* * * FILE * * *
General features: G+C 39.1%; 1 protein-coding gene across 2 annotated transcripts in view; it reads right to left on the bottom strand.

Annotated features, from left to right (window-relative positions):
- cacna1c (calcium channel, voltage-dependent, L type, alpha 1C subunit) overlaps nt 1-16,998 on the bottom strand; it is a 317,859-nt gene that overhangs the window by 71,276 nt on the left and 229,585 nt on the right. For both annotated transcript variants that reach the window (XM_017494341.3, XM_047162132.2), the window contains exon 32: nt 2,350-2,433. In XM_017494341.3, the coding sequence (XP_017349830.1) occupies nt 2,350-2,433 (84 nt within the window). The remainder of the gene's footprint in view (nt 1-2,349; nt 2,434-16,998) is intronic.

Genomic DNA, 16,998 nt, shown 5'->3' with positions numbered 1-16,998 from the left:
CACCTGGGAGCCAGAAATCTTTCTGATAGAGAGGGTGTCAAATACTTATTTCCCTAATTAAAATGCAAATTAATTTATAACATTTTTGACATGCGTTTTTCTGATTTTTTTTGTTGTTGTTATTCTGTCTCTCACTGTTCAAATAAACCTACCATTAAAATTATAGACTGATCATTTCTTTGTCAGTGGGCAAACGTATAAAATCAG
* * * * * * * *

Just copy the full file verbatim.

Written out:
General features: G+C 39.1%; 1 protein-coding gene across 2 annotated transcripts in view; it reads right to left on the bottom strand.

Annotated features, from left to right (window-relative positions):
- cacna1c (calcium channel, voltage-dependent, L type, alpha 1C subunit) overlaps nt 1-16,998 on the bottom strand; it is a 317,859-nt gene that overhangs the window by 71,276 nt on the left and 229,585 nt on the right. For both annotated transcript variants that reach the window (XM_017494341.3, XM_047162132.2), the window contains exon 32: nt 2,350-2,433. In XM_017494341.3, the coding sequence (XP_017349830.1) occupies nt 2,350-2,433 (84 nt within the window). The remainder of the gene's footprint in view (nt 1-2,349; nt 2,434-16,998) is intronic.

Genomic DNA, 16,998 nt, shown 5'->3' with positions numbered 1-16,998 from the left:
CACCTGGGAGCCAGAAATCTTTCTGATAGAGAGGGTGTCAAATACTTATTTCCCTAATTAAAATGCAAATTAATTTATAACATTTTTGACATGCGTTTTTCTGATTTTTTTTGTTGTTGTTATTCTGTCTCTCACTGTTCAAATAAACCTACCATTAAAATTATAGACTGATCATTTCTTTGTCAGTGGGCAAACGTATAAAATCAG